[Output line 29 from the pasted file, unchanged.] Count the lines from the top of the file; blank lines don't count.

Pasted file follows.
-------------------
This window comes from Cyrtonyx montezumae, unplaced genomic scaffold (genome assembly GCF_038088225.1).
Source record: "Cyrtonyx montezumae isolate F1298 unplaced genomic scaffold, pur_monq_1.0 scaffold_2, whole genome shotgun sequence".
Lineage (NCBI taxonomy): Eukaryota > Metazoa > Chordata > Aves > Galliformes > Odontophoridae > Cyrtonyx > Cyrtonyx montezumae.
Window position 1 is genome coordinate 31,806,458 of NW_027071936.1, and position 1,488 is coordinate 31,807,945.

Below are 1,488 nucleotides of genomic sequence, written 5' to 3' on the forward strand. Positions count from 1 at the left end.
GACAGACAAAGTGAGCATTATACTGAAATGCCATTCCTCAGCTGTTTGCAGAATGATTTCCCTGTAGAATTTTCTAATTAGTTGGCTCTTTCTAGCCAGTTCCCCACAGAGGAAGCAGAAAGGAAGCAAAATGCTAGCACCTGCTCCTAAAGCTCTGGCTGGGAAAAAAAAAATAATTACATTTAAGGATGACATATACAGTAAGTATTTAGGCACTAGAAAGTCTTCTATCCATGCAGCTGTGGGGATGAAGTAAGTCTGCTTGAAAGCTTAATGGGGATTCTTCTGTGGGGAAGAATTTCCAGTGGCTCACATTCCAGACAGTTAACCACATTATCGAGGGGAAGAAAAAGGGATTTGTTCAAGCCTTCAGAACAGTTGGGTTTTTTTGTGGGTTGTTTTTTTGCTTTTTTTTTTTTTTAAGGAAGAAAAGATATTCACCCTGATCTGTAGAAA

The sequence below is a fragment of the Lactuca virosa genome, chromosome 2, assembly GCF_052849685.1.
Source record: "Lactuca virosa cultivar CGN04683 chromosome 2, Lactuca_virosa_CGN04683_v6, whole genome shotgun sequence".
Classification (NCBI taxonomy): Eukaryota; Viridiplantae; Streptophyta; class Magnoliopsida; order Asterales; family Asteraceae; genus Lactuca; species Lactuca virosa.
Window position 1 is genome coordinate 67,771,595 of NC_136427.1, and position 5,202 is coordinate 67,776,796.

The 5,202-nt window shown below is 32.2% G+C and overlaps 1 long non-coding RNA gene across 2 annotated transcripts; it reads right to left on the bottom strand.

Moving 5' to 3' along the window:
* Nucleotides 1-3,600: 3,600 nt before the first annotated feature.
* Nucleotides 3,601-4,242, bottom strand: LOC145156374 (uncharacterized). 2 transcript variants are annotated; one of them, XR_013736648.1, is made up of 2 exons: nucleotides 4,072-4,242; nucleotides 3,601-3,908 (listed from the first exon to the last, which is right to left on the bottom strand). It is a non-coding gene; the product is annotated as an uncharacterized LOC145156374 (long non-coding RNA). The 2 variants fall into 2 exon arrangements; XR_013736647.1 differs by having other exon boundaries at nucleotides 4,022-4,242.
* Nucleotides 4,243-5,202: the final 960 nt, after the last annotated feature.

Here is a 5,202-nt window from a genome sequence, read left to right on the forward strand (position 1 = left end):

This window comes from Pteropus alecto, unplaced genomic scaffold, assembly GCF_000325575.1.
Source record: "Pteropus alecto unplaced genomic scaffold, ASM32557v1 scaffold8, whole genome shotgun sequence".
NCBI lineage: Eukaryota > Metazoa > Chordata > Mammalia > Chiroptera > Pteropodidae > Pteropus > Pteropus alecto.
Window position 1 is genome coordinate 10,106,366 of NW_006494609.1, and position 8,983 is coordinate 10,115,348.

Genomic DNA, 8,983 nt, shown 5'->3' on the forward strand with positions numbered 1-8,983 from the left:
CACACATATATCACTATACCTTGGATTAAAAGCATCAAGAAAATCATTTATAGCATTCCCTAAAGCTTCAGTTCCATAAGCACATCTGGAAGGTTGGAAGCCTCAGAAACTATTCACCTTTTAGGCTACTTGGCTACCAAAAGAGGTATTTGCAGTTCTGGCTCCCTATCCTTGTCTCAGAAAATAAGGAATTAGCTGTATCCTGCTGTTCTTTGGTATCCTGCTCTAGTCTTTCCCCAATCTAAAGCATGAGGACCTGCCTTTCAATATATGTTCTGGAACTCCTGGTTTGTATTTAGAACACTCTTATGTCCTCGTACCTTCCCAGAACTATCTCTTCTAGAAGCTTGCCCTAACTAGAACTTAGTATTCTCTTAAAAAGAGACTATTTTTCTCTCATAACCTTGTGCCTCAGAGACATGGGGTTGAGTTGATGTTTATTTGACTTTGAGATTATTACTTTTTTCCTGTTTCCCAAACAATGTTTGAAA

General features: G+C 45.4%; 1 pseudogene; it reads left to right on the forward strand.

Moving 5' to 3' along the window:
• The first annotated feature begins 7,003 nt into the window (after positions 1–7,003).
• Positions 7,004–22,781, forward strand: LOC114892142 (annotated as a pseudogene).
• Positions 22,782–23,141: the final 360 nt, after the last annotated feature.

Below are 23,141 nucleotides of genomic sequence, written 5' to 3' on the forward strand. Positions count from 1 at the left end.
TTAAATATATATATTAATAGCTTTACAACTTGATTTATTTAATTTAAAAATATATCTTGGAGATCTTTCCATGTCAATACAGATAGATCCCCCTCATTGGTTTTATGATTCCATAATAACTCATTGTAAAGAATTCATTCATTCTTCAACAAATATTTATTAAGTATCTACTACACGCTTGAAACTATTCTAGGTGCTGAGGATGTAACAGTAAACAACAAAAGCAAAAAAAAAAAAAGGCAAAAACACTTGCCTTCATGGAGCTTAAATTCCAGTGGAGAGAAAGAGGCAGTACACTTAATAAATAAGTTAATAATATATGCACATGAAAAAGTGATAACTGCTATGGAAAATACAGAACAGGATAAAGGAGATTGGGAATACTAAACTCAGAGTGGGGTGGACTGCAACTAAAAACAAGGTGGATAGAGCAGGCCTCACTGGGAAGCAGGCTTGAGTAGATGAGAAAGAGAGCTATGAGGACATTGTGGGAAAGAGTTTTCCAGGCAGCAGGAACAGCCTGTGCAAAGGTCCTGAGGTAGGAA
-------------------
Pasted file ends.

TTAAATATATATATTAATAGCTTTACAACTTGATTTATTTAATTTAAAAATATATCTTGGAGATCTTTCCATGTCAATACAGATAGATCCCCCTCATTGGTTTTATGATTCCATAATAACTCATTGTAAAGAATTCATTCATTCTTCAACAAATATTTATTAAGTATCTACTACACGCTTGAAACTATTCTAGGTGCTGAGGATGTAACAGTAAACAACAAAAGCAAAAAAAAAAAAAGGCAAAAACACTTGCCTTCATGGAGCTTAAATTCCAGTGGAGAGAAAGAGGCAGTACACTTAATAAATAAGTTAATAATATATGCACATGAAAAAGTGATAACTGCTATGGAAAATACAGAACAGGATAAAGGAGATTGGGAATACTAAACTCAGAGTGGGGTGGACTGCAACTAAAAACAAGGTGGATAGAGCAGGCCTCACTGGGAAGCAGGCTTGAGTAGATGAGAAAGAGAGCTATGAGGACATTGTGGGAAAGAGTTTTCCAGGCAGCAGGAACAGCCTGTGCAAAGGTCCTGAGGTAGGAA